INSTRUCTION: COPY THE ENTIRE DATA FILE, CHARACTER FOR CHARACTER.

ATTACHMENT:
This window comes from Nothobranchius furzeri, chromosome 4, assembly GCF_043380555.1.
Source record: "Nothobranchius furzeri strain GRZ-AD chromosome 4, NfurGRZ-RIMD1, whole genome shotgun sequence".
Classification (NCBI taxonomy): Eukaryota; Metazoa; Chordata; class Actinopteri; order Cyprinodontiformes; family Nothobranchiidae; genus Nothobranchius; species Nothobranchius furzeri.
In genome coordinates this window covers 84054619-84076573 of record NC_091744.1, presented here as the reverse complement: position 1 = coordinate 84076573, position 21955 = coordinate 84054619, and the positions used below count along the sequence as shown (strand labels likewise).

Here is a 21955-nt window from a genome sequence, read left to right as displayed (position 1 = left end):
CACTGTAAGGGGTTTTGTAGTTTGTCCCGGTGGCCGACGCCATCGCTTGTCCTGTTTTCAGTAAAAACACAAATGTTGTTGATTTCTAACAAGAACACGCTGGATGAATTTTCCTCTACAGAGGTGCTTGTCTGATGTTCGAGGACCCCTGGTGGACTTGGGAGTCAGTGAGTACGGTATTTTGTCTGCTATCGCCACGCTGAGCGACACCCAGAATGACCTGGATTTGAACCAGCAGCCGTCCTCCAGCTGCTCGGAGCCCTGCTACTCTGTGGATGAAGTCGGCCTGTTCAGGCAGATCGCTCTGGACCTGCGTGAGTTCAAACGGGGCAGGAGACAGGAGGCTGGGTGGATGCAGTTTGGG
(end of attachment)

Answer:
This window comes from Nothobranchius furzeri, chromosome 4, assembly GCF_043380555.1.
Source record: "Nothobranchius furzeri strain GRZ-AD chromosome 4, NfurGRZ-RIMD1, whole genome shotgun sequence".
Classification (NCBI taxonomy): Eukaryota; Metazoa; Chordata; class Actinopteri; order Cyprinodontiformes; family Nothobranchiidae; genus Nothobranchius; species Nothobranchius furzeri.
In genome coordinates this window covers 84054619-84076573 of record NC_091744.1, presented here as the reverse complement: position 1 = coordinate 84076573, position 21955 = coordinate 84054619, and the positions used below count along the sequence as shown (strand labels likewise).

Here is a 21955-nt window from a genome sequence, read left to right as displayed (position 1 = left end):
CACTGTAAGGGGTTTTGTAGTTTGTCCCGGTGGCCGACGCCATCGCTTGTCCTGTTTTCAGTAAAAACACAAATGTTGTTGATTTCTAACAAGAACACGCTGGATGAATTTTCCTCTACAGAGGTGCTTGTCTGATGTTCGAGGACCCCTGGTGGACTTGGGAGTCAGTGAGTACGGTATTTTGTCTGCTATCGCCACGCTGAGCGACACCCAGAATGACCTGGATTTGAACCAGCAGCCGTCCTCCAGCTGCTCGGAGCCCTGCTACTCTGTGGATGAAGTCGGCCTGTTCAGGCAGATCGCTCTGGACCTGCGTGAGTTCAAACGGGGCAGGAGACAGGAGGCTGGGTGGATGCAGTTTGGG